Recruitment Genius: Refrigeration and Air Conditioning Service Engineer

£25000 - £28000 per annum: Recruitment Genius: A successful national service f...

Ashdown Group: Junior Application Support Analyst - Fluent German Speaker

£25000 - £30000 per annum + benefits: Ashdown Group: A global leader operating...

Day In a Page

No postcode? No vote

Floating voters

How living on a houseboat meant I didn't officially 'exist'
Louis Theroux's affable Englishman routine begins to wear thin

By Reason of Insanity

Louis Theroux's affable Englishman routine begins to wear thin
Power dressing is back – but no shoulderpads!

Power dressing is back

But banish all thoughts of Eighties shoulderpads
Spanish stone-age cave paintings 'under threat' after being re-opened to the public

Spanish stone-age cave paintings in Altamira 'under threat'

Caves were re-opened to the public
'I was the bookies’ favourite to be first to leave the Cabinet'

Vince Cable interview

'I was the bookies’ favourite to be first to leave the Cabinet'
Election 2015: How many of the Government's coalition agreement promises have been kept?

Promises, promises

But how many coalition agreement pledges have been kept?
The Gaza fisherman who built his own reef - and was shot dead there by an Israeli gunboat

The death of a Gaza fisherman

He built his own reef, and was fatally shot there by an Israeli gunboat
Saudi Arabia's airstrikes in Yemen are fuelling the Gulf's fire

Saudi airstrikes are fuelling the Gulf's fire

Arab intervention in Yemen risks entrenching Sunni-Shia divide and handing a victory to Isis, says Patrick Cockburn
Zayn Malik's departure from One Direction shows the perils of fame in the age of social media

The only direction Zayn could go

We wince at the anguish of One Direction's fans, but Malik's departure shows the perils of fame in the age of social media
Young Magician of the Year 2015: Meet the schoolgirl from Newcastle who has her heart set on being the competition's first female winner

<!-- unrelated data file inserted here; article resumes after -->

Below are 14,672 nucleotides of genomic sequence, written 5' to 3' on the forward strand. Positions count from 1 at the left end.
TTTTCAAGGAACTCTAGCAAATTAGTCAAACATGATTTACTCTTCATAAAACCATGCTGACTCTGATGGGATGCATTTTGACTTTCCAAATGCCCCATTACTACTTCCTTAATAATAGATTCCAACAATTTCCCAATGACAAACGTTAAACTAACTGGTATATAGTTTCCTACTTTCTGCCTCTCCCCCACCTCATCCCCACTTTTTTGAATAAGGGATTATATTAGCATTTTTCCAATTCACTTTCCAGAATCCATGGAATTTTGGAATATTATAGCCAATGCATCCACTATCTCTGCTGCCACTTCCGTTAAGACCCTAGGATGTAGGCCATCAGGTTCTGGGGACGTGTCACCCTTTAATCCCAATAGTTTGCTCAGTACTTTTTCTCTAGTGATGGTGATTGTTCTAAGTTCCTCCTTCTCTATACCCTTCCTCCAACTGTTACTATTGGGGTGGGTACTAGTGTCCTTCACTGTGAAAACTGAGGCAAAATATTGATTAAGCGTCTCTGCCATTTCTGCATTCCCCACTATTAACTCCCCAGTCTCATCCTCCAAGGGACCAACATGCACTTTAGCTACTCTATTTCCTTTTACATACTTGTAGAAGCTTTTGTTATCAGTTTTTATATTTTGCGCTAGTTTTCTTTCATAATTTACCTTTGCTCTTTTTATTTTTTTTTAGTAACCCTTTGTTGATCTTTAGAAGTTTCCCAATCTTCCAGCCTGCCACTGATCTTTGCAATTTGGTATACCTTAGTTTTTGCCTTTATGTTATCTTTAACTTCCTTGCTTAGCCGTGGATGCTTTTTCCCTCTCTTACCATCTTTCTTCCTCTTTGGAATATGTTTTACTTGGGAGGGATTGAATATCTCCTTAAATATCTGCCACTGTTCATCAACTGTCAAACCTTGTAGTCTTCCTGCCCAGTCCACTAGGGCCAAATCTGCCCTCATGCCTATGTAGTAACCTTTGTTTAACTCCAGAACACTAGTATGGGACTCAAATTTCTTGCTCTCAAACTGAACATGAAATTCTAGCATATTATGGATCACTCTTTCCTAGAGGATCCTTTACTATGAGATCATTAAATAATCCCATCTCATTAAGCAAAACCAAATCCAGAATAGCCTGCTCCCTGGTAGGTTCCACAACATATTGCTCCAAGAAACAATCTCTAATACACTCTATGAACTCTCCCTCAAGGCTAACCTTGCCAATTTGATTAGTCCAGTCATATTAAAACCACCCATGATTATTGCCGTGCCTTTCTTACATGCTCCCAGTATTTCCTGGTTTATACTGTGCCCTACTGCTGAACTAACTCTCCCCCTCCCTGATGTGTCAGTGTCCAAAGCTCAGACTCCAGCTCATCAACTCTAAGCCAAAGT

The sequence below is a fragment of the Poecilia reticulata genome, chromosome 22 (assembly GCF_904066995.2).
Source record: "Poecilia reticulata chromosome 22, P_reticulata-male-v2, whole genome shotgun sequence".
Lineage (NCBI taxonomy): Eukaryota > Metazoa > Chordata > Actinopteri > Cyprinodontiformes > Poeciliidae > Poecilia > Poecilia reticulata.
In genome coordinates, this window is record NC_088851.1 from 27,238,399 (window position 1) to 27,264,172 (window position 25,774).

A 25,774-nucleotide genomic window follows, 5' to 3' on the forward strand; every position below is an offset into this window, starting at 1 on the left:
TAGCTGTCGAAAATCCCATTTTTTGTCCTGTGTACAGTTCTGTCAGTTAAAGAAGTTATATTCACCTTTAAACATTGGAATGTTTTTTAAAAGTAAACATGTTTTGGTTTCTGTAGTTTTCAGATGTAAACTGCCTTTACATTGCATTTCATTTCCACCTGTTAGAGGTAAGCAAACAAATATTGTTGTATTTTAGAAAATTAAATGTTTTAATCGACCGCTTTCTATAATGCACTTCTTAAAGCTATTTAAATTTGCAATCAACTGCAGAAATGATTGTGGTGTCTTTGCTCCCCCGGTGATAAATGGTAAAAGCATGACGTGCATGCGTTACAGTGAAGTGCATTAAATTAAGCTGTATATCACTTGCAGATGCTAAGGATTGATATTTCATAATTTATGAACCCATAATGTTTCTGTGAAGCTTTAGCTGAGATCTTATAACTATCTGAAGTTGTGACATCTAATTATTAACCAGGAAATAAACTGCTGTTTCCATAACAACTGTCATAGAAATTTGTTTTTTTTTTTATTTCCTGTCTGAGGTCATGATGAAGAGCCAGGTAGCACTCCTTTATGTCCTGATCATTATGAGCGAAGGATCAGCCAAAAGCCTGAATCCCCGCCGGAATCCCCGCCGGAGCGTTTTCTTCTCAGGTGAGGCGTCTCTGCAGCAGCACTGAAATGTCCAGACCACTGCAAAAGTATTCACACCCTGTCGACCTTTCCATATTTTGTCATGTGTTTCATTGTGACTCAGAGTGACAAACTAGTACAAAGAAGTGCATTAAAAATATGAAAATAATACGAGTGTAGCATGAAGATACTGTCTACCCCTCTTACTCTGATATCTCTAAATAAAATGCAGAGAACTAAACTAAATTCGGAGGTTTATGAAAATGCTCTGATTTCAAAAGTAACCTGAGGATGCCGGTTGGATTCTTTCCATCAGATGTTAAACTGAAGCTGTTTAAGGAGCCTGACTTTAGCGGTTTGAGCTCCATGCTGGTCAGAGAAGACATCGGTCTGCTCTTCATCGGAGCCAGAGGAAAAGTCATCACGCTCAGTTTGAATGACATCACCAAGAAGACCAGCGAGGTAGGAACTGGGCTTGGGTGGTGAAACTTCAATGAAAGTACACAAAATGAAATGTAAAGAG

Spells like teen spirit

A 16-year-old from Newcastle has set her heart on being the first female to win Young Magician of the Year. Jonathan Owen meets her
Jonathan Anderson: If fashion is a cycle, this young man knows just how to ride it

If fashion is a cycle, this young man knows just how to ride it

British designer Jonathan Anderson is putting his stamp on venerable house Loewe
Number plates scheme could provide a licence to offend in the land of the free

Licence to offend in the land of the free

Cash-strapped states have hit on a way of making money out of drivers that may be in collision with the First Amendment, says Rupert Cornwell
From farm to fork: Meet the Cornish fishermen, vegetable-growers and butchers causing a stir in London's top restaurants

From farm to fork in Cornwall

One man is bringing together Cornwall's most accomplished growers, fishermen and butchers with London's best chefs to put the finest, freshest produce on the plates of some of the country’s best restaurants
Robert Parker interview: The world's top wine critic on tasting 10,000 bottles a year, absurd drinking notes and New World wannabes

Robert Parker interview

The world's top wine critic on tasting 10,000 bottles a year, absurd drinking notes and New World wannabes
Don't believe the stereotype - or should you?

Don't believe the stereotype - or should you?

We exaggerate regional traits and turn them into jokes - and those on the receiving end are in on it too, says DJ Taylor